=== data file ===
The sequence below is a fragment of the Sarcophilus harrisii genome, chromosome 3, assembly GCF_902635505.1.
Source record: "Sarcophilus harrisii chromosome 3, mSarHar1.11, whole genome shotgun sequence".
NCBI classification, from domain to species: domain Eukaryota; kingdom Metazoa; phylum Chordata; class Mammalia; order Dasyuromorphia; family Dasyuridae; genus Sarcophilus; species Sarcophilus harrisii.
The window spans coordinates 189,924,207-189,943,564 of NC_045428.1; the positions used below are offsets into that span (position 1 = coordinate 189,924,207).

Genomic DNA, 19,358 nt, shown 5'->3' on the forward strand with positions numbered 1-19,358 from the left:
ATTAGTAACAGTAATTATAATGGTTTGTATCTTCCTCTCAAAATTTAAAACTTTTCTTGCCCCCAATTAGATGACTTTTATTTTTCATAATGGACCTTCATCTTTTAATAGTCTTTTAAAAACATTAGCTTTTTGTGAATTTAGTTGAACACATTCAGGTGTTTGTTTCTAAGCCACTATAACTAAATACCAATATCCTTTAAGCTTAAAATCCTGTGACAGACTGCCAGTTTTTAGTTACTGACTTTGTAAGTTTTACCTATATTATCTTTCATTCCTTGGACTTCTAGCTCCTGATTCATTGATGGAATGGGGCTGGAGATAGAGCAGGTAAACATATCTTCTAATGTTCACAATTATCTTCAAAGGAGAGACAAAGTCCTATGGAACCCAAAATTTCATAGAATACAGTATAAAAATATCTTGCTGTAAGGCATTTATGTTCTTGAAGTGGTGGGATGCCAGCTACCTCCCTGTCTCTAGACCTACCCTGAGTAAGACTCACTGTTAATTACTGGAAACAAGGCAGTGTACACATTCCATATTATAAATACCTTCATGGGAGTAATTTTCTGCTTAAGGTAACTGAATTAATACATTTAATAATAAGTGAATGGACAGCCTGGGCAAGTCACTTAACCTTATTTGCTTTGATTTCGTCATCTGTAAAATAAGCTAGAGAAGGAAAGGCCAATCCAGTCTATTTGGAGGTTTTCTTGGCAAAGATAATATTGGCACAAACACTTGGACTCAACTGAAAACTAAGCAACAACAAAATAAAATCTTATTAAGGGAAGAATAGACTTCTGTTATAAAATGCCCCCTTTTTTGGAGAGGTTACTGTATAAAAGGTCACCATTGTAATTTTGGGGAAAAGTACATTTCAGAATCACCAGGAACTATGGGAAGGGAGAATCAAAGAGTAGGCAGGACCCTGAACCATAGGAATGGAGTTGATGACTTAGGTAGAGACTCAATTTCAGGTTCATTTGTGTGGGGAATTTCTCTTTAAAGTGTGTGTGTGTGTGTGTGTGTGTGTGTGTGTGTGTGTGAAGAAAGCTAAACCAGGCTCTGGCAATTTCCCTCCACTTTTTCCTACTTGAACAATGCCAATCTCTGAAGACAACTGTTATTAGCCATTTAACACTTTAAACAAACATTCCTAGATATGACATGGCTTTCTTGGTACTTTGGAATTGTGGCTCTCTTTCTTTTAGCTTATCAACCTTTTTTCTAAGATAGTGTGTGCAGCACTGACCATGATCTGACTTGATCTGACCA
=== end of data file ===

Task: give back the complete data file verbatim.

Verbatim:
The sequence below is a fragment of the Sarcophilus harrisii genome, chromosome 3, assembly GCF_902635505.1.
Source record: "Sarcophilus harrisii chromosome 3, mSarHar1.11, whole genome shotgun sequence".
NCBI classification, from domain to species: domain Eukaryota; kingdom Metazoa; phylum Chordata; class Mammalia; order Dasyuromorphia; family Dasyuridae; genus Sarcophilus; species Sarcophilus harrisii.
The window spans coordinates 189,924,207-189,943,564 of NC_045428.1; the positions used below are offsets into that span (position 1 = coordinate 189,924,207).

Genomic DNA, 19,358 nt, shown 5'->3' on the forward strand with positions numbered 1-19,358 from the left:
ATTAGTAACAGTAATTATAATGGTTTGTATCTTCCTCTCAAAATTTAAAACTTTTCTTGCCCCCAATTAGATGACTTTTATTTTTCATAATGGACCTTCATCTTTTAATAGTCTTTTAAAAACATTAGCTTTTTGTGAATTTAGTTGAACACATTCAGGTGTTTGTTTCTAAGCCACTATAACTAAATACCAATATCCTTTAAGCTTAAAATCCTGTGACAGACTGCCAGTTTTTAGTTACTGACTTTGTAAGTTTTACCTATATTATCTTTCATTCCTTGGACTTCTAGCTCCTGATTCATTGATGGAATGGGGCTGGAGATAGAGCAGGTAAACATATCTTCTAATGTTCACAATTATCTTCAAAGGAGAGACAAAGTCCTATGGAACCCAAAATTTCATAGAATACAGTATAAAAATATCTTGCTGTAAGGCATTTATGTTCTTGAAGTGGTGGGATGCCAGCTACCTCCCTGTCTCTAGACCTACCCTGAGTAAGACTCACTGTTAATTACTGGAAACAAGGCAGTGTACACATTCCATATTATAAATACCTTCATGGGAGTAATTTTCTGCTTAAGGTAACTGAATTAATACATTTAATAATAAGTGAATGGACAGCCTGGGCAAGTCACTTAACCTTATTTGCTTTGATTTCGTCATCTGTAAAATAAGCTAGAGAAGGAAAGGCCAATCCAGTCTATTTGGAGGTTTTCTTGGCAAAGATAATATTGGCACAAACACTTGGACTCAACTGAAAACTAAGCAACAACAAAATAAAATCTTATTAAGGGAAGAATAGACTTCTGTTATAAAATGCCCCCTTTTTTGGAGAGGTTACTGTATAAAAGGTCACCATTGTAATTTTGGGGAAAAGTACATTTCAGAATCACCAGGAACTATGGGAAGGGAGAATCAAAGAGTAGGCAGGACCCTGAACCATAGGAATGGAGTTGATGACTTAGGTAGAGACTCAATTTCAGGTTCATTTGTGTGGGGAATTTCTCTTTAAAGTGTGTGTGTGTGTGTGTGTGTGTGTGTGTGTGTGTGTGAAGAAAGCTAAACCAGGCTCTGGCAATTTCCCTCCACTTTTTCCTACTTGAACAATGCCAATCTCTGAAGACAACTGTTATTAGCCATTTAACACTTTAAACAAACATTCCTAGATATGACATGGCTTTCTTGGTACTTTGGAATTGTGGCTCTCTTTCTTTTAGCTTATCAACCTTTTTTCTAAGATAGTGTGTGCAGCACTGACCATGATCTGACTTGATCTGACCA